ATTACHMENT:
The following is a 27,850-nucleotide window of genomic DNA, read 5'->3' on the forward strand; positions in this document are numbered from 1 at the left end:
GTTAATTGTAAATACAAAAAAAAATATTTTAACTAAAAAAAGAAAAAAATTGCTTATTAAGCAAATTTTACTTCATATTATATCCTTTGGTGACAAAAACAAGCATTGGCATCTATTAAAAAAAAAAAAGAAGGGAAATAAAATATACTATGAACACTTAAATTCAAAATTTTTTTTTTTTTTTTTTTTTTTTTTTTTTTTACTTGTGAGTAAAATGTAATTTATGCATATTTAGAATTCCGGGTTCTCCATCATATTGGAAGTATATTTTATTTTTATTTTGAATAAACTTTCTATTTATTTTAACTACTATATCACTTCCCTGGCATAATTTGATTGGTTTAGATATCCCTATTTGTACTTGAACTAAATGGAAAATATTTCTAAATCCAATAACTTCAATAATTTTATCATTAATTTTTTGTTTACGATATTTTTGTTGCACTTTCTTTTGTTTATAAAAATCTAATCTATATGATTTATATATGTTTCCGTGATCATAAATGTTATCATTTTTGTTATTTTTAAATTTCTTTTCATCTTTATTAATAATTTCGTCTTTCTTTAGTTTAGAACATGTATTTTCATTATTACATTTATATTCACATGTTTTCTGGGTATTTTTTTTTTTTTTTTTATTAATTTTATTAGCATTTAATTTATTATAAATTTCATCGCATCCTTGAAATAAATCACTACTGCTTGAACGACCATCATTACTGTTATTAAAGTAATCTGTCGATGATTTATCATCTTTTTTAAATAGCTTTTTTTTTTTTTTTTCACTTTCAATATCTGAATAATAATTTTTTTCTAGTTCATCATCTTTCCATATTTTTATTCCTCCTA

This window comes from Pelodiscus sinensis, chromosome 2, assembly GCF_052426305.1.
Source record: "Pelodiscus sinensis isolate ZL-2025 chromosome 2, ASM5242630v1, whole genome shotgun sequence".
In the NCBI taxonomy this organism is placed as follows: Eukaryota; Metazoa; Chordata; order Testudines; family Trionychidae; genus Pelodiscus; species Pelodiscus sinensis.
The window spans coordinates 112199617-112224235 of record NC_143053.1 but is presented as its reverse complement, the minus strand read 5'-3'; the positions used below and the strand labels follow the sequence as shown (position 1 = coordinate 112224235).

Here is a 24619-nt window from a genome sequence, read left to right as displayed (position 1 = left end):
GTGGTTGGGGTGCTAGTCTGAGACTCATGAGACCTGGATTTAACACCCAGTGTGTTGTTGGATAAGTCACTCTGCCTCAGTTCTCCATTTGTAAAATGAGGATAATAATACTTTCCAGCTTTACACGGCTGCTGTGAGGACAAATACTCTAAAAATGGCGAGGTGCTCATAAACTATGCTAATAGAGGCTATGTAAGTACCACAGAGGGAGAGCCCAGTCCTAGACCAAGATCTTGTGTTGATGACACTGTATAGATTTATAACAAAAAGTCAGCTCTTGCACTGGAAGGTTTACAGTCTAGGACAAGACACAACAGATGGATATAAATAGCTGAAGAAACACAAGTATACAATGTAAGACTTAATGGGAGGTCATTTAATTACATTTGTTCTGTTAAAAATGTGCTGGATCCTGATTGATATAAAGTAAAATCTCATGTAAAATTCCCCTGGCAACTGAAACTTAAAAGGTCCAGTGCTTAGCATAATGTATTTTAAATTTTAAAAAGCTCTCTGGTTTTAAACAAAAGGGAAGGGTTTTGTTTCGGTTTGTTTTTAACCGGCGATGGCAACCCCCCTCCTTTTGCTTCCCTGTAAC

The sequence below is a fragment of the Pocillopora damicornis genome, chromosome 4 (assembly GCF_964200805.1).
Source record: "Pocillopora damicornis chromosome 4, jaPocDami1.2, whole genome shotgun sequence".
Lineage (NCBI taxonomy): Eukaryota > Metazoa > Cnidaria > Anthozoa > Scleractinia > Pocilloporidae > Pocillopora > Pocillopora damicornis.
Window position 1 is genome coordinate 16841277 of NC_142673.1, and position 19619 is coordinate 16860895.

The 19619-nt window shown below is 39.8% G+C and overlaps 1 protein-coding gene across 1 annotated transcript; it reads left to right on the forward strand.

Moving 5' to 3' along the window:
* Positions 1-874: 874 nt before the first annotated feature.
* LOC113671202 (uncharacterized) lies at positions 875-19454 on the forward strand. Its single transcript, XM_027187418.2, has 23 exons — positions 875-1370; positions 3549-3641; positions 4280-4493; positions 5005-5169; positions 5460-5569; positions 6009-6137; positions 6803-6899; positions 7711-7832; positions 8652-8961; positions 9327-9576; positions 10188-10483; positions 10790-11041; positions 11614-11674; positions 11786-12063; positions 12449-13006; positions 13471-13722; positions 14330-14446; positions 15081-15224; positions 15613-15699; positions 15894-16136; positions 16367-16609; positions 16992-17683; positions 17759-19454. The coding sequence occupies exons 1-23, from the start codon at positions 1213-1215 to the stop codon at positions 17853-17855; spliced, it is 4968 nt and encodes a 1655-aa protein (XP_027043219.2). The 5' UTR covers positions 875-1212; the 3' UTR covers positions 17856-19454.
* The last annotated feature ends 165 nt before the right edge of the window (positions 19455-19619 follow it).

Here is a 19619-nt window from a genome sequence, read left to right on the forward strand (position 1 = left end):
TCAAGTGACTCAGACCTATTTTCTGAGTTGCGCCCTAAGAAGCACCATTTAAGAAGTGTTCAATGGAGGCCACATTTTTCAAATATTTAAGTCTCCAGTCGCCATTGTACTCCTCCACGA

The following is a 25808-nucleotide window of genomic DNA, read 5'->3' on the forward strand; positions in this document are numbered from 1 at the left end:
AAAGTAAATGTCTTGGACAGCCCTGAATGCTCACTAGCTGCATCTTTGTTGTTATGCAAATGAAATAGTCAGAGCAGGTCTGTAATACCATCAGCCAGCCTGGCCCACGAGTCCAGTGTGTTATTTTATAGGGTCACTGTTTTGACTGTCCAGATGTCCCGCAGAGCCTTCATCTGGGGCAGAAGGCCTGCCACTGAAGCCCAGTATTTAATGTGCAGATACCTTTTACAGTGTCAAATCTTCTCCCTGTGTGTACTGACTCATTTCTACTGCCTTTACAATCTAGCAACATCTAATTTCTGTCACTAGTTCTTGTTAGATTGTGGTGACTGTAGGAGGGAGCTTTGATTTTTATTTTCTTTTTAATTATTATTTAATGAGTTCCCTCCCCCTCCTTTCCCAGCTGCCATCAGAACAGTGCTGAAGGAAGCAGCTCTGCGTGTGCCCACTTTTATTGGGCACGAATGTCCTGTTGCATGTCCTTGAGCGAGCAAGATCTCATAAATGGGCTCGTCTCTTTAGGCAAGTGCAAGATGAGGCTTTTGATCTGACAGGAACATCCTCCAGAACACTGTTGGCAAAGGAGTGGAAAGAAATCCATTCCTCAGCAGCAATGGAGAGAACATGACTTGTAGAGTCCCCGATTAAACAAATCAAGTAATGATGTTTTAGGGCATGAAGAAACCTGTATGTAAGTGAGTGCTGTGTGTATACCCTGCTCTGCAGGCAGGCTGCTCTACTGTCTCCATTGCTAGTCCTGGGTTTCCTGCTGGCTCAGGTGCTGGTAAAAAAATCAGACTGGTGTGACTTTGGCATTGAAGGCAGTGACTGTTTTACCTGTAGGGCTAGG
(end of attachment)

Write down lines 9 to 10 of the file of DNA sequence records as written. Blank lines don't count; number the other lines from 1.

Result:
The sequence below is a fragment of the Pocillopora damicornis genome, chromosome 4 (assembly GCF_964200805.1).
Source record: "Pocillopora damicornis chromosome 4, jaPocDami1.2, whole genome shotgun sequence".